Painting a Fútbol Culture onto Montreal

Local Pub Owner Enlists Help of Spanish Artist to Unite Art and Soccer

Photo Shaun Michaud
Photo Shaun Michaud
Photo Shaun Michaud
Photo Shaun Michaud

When you’re talking about a sport you’re passionate about, it’s easy to get sidetracked.

As Ricardo Cavolo and Paul Desbaillets discussed the growing partnership of FC Barcelona’s two international superstars, Neymar and Lionel Messi, the two friends seemingly forgot why they were together that night in the first place.

Cavolo, a Spanish artist and illustrator currently based in Brighton, U.K., opened his latest exhibition “Gol, Carajo!” to the public at a vernissage held in Galerie Station 16 last Wednesday.
The Spanish artist created surrealist portraits of legendary past and present soccer stars, such as Diego Maradona, Zinedine Zidane, Zlatan Ibrahimović, Cristiano Ronaldo and even retired referee Pierluigi Collina.

“I wanted to choose the football players I had a relationship with,” Cavolo said. “It’s not about the best ones.

“If I can choose a gang [to hang out with], it’s these guys.”

Desbaillets, an owner of Pub Burgundy Lion in St-Henri, first met Cavolo approximately a year ago over a “few pints” and a televised soccer game. The pub, which is known for its prioritized soccer viewing, wanted to “grow the football [i.e. soccer] culture in the city,” and Desbaillets saw Cavolo as a perfect ally.

“[We wanted to] bring different cultures of art, sport and everyday life together,” said Desbaillets about the project. “It’s with you all the time, not just when you’re watching the game.”

Originally from Salamanca, Spain, Cavolo said he was “born in his father’s painting studio.” Cavolo said growing up he never had to ask himself the classic existential question, “What am I going to do with my life?”

This self-assurance led him to paint commissioned murals in cities around the world like Cologne, Hong Kong, Paris, Kiev, and Montreal, where he’d worked twice previously.

Cavolo is also known for working with “found” canvases, examples of which include the wooden frame of a broken mirror or a wooden cabinet with a slightly unhinged door.

Most notably from a soccer standpoint, Cavolo created a mural for FC Barcelona’s famous youth football academy La Masia and customized personal laptops for the first team, allowing him to meet his heroes like Messi, Andrés Iniesta and Xavi Hernández.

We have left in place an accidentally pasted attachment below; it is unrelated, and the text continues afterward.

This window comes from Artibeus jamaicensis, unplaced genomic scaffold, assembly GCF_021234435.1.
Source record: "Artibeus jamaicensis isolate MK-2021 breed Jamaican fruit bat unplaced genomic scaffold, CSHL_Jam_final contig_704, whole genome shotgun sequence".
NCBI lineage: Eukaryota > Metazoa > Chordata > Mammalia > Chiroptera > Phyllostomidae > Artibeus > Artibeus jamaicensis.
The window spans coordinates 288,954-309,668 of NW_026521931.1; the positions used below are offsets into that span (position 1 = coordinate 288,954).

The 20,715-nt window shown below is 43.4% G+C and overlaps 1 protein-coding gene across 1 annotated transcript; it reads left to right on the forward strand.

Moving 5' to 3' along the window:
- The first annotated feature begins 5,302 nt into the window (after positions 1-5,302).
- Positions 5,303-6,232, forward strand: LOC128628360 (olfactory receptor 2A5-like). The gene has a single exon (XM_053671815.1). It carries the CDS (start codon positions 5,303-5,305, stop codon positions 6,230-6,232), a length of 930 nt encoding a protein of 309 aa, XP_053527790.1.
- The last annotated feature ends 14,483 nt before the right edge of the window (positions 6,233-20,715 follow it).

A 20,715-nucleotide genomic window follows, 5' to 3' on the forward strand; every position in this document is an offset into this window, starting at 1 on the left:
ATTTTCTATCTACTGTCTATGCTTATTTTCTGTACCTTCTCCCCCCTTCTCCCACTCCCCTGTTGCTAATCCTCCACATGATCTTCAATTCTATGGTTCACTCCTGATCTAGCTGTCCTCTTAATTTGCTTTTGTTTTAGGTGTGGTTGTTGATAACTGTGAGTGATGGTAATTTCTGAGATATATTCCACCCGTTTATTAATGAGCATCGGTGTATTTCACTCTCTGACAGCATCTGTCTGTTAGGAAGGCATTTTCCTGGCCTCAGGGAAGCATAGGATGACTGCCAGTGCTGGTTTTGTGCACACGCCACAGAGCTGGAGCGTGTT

“They were totally happy,” Cavolo said about the players when they received the gifts.

However, for Cavolo, witnessing a victory live in the stadium is more satisfying than a meet and greet with the players.

“I prefer to be in Camp Nou [Barcelona’s stadium],” he said. “I don’t need autographs like other fans.”

His artwork is often described as “Frida Kahlo-esque” in its use of “folk art tones.” For the soccer-themed pieces, he employed religious imagery to convey the devout passion fans have for the game.

“[The work] always related with their career or life,” Cavolo said. “[It is] like a religious tale.”

Cavolo began painting and designing for the show only two weeks before the vernissage. Because of his relationship with Desbaillets, he was able to combine his two lifelong passions in one project. As a personal bonus, he worked in a growing, soccer-loving city where many of his friends are from.

“Giving my little help and work—being in a city I have a nice connection with—it makes the project really good,” said Cavolo.

Known as the “beautiful game,” soccer has a wide-ranging aesthetic appeal among its fans. For the Spanish native, it’s not the crunching slide-tackle or the athleticism he finds most pleasing but the thought process behind the players’ decisions.

“Strategy,” Cavolo answered when asked about his favorite aspect of the game. “The brain working from the coach and the players [together].”

Gol, Carajo! will be on display at the Station 16 Gallery until Nov. 5th.

In an earlier version of this article, The Link posted that Gol, Carajo! would be on display at the Burgundy Lion until Nov. 5th, instead of Station 16. The Link regrets the error.